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Red Sea Crisis Hits Maersk Outlook: ‘Oversupply Will Cause Price Pressure, Impact Results’

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The impact of shipping disruptions hasn’t yet been felt in global commodity markets, but the companies that are carrying freight around longer routes are certainly feeling the pain.

What Happened: Shares in Danish shipping giant Moller Maersk (OTC:AMKBY) were down 15.5% in morning trade in the U.S. after it warned of the possible impact of the “new uncertainty” on its 2024 earnings. The company added that it was immediately suspending its share buyback program.

Vincent Clerc, CEO, said: “The current market remains one of robust volumes, but while the Red Sea crisis has caused immediate capacity constraints and a temporary increase in rates, eventually the oversupply in shipping capacity will lead to price pressure and impact our results.”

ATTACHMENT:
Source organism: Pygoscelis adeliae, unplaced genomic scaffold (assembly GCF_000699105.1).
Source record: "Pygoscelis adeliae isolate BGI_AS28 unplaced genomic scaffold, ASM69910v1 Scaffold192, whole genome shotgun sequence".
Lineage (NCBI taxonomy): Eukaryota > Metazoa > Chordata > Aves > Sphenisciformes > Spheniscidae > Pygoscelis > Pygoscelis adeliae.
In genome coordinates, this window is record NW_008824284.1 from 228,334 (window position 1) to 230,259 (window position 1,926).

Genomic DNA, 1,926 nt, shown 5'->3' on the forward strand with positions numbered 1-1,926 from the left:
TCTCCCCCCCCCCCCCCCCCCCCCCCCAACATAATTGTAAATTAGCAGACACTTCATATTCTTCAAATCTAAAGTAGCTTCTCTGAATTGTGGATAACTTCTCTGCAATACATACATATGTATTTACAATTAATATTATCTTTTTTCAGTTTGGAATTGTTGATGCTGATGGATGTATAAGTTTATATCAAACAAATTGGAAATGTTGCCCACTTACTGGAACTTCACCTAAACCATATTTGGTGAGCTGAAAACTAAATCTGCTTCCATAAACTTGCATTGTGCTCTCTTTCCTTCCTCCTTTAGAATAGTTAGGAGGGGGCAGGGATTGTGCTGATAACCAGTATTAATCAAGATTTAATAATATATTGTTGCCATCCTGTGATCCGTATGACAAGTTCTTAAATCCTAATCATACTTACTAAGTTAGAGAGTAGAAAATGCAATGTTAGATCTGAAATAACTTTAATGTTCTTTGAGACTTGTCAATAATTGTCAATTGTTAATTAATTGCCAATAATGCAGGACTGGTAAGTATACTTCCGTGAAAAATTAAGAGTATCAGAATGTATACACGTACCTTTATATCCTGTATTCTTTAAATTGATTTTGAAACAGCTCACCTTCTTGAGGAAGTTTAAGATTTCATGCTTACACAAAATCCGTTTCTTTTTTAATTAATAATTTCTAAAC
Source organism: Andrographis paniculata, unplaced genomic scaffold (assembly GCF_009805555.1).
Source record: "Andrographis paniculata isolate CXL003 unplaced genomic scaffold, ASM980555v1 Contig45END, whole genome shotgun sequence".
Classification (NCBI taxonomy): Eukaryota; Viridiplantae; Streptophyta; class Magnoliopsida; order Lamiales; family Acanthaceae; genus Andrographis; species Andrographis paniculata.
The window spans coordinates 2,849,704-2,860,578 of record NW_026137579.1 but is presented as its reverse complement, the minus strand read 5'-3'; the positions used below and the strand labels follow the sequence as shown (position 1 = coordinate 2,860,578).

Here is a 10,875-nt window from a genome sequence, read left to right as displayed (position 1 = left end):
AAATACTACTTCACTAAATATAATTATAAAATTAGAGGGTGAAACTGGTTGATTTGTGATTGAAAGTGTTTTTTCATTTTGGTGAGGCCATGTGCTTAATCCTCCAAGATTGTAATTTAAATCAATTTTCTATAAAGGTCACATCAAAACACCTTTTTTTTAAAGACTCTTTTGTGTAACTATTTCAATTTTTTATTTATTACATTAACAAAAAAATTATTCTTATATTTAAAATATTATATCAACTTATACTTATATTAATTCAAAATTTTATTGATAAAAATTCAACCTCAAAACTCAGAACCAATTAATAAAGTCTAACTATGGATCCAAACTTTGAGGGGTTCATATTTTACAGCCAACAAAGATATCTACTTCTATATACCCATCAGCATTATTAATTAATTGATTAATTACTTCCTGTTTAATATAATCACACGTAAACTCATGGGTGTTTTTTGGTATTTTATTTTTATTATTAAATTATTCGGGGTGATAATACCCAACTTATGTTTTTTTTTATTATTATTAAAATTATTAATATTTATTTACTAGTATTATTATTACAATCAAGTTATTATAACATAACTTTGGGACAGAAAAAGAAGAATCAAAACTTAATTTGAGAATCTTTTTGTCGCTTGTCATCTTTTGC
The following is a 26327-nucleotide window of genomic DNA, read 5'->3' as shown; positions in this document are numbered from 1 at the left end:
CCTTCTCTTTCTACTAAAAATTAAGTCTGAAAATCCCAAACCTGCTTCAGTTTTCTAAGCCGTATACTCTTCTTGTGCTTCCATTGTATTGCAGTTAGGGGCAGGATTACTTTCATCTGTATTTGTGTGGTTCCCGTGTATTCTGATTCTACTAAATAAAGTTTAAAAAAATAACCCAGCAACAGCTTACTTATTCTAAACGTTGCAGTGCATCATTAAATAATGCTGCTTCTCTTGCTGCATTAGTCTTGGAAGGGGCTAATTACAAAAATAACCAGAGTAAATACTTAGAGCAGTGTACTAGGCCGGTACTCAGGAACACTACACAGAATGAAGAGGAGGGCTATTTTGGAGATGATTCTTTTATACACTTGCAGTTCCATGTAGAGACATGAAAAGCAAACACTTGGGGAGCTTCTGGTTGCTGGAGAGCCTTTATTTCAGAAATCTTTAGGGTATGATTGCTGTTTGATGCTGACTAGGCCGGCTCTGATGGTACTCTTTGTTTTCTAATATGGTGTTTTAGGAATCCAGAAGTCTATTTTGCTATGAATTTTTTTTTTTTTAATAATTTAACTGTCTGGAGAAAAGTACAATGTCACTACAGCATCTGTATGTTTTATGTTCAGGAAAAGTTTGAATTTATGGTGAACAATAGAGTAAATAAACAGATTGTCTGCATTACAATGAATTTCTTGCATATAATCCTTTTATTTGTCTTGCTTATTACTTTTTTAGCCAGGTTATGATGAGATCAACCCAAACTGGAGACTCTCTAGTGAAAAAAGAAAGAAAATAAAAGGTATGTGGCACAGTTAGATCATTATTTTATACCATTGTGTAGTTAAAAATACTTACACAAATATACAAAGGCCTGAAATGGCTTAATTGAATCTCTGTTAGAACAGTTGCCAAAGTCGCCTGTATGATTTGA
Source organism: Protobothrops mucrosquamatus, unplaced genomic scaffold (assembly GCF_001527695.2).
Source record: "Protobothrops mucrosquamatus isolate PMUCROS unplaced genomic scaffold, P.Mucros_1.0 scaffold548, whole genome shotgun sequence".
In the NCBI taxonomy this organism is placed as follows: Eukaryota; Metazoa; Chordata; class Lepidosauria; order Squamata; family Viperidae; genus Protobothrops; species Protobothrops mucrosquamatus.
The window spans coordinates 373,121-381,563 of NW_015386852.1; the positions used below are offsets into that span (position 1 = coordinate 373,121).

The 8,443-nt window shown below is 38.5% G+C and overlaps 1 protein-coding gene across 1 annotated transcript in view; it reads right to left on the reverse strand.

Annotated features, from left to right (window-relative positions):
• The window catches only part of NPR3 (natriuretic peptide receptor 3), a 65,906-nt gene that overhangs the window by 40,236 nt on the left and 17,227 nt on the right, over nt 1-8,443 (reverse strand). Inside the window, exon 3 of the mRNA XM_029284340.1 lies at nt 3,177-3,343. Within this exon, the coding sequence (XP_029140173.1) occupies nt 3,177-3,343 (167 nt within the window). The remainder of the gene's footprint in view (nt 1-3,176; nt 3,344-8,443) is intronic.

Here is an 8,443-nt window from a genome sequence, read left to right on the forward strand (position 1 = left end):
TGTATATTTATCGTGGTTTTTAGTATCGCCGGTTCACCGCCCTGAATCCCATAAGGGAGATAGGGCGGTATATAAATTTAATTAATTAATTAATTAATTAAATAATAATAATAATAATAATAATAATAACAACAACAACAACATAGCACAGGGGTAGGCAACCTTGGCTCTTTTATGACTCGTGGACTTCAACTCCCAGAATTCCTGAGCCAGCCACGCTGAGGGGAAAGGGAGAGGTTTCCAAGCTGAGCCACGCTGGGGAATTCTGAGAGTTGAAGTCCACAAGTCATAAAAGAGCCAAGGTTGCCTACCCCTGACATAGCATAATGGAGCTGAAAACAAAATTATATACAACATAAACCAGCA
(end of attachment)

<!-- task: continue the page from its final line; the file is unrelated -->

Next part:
He added, when interviewed on CNBC earlier: “The impact of this situation is causing new uncertainty for how this is going to play out from an earnings perspective throughout the year.

“We have very little visibility as to whether this is a situation that will resolve in a matter of weeks or months, or whether this is something that is going to be with us for the full year.”

Maersk now anticipates full-year earnings in 2024 to be somewhere between $1 billion and $6 billion. In its full-year 2023 results, announced on Thursday, the company reported earnings of $9.6 billion.

Also Read: Houthis Vow To Continue Targeting US, UK Warships In Red Sea – Benzinga

Fourth-quarter earnings were also on the low side of expectations. For the October-December period, Maersk reported core earnings of $839 million compared to the $1.13 billion expected by the market.

While the company called the results “solid,” it said its $51.1 billion annual revenue had been impacted by declining freight rates.

Although the share buyback was canceled, the company said it was paying an annual dividend of NOK515 ($48.50) per Copenhagen-listed share. Shares on the Danish exchange were down 16% to NOK10,780.

Why It Matters: Many container shipping firms and bulk carriers have been avoiding the Red Sea due to the continuing attacks on vessels by Iran-backed Houthi militia from Yemen.

This has caused delays and additional costs as shipping heading for Europe and the U.S. east coast diverts around the Cape of Africa. The Containerized Freight Index has more than doubled…

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